Huge unmet need for aquaculture

In particular there is an urgent need for effective, affordable and environmentally-benign products that can replace the often toxic and non-degradable chemicals that are currently used, as co-founder Andy Gardiner also explains in his founder story: huge unmet need for aquaculture. Chemicals that often cause as many problems as they solve. Sundew, a Danish-Dutch startup biological technology, is developing a range of biological technology platforms to enable the creation, optimization and delivery of cost-effective, robust products with a small environmental footprint.

Sundew’s most advanced technology was initially developed under the EU Horizon 2020 ParaFishControl project by scientists at the Dutch Institute of Ecology (NIOO-KNAW) in Wageningen and the Department of Veterinary and Animal Sciences at the University of Copenhagen in Denmark. Sundew has a world-wide, exclusive license to the technology and to sell products based on it.

Well ‘spotted’ business

Sundew’s first product addresses outbreaks of lchthyophthirius multifiliis, also known as just ‘Ich’ or fish white spot disease. Ich is a parasite that affects freshwater fish, including seven of the eleven most important finfish aquaculture species, such as carp, tilapia and catfish. (Freshwater fish account for nearly 90% of all farmed fish (by volume) and more than 40% of all aquaculture.) It also affects many well-known ‘ornamental’ species that are found in major display and research aquariums or in ornamental ponds or are kept as pets.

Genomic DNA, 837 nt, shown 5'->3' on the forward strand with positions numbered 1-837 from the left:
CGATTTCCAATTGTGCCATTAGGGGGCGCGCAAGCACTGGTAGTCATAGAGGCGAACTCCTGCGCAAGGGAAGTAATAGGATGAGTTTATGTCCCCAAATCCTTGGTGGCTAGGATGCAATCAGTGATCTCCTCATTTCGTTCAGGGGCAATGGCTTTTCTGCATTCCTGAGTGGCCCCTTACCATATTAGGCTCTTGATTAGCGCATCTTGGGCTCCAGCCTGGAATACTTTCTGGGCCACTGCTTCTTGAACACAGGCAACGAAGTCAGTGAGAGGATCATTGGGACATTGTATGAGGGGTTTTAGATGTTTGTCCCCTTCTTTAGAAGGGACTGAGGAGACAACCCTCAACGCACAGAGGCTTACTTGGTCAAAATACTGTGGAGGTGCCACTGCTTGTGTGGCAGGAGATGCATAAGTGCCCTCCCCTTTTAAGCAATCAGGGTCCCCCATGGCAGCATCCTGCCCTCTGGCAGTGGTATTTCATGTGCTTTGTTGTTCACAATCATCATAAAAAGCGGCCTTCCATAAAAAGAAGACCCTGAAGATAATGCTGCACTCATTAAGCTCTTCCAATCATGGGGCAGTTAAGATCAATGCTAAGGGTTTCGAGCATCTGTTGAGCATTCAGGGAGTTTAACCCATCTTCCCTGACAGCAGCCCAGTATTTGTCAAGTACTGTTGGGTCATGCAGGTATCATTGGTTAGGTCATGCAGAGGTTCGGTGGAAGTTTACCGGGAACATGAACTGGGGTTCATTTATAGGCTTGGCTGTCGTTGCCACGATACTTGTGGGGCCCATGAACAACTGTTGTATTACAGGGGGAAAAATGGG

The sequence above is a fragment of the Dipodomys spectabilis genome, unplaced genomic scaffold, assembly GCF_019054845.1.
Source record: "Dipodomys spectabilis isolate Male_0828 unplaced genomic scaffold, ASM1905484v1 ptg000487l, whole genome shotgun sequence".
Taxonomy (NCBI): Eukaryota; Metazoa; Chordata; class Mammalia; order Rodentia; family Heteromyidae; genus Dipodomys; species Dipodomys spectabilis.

Earlier this year Sundew was awarded €0.8M from the Danish government’s green fund, GUDP, to develop this same product for use by trout farmers, where ‘Ich’ is a major seasonal problem.  The company also obtained €85.000 through the StartLife Accelerate program. The funding announced today will allow Sundew to bring this product to market for the ornamental sector.

Building a company of lasting value

Neil Goldsmith, chairman of Sundew, welcomed the investment saying, ‘this funding will enable Sundew to develop our lead product all the way to market. It is an excellent opportunity to work with two organizations, each outstanding in its area, to build a company of lasting value’.

Christian Brix Tillegreen, Senior Business Developer at BioInnovation Institute, who will be working with the company, said: ‘Sundew uses biology to tackle pests and diseases that live in water and addresses a huge unmet need in the fast-growing agriculture market as well as human health and ecological problems. Sundew’s products could help the transformation towards more sustainable industries. I am excited to work with the experienced start-up team of founders and experts and look forward to supporting their development towards the market’.

Jan Meiling, Managing Director of StartLife, said, ‘It’s really pleasing to see one of our 2019 graduate companies making such excellent progress, especially given the technology link to Wageningen. We always felt that Sundew’s approach was compelling. All of us here at StartLife are very glad to have played a part in supporting their early development.’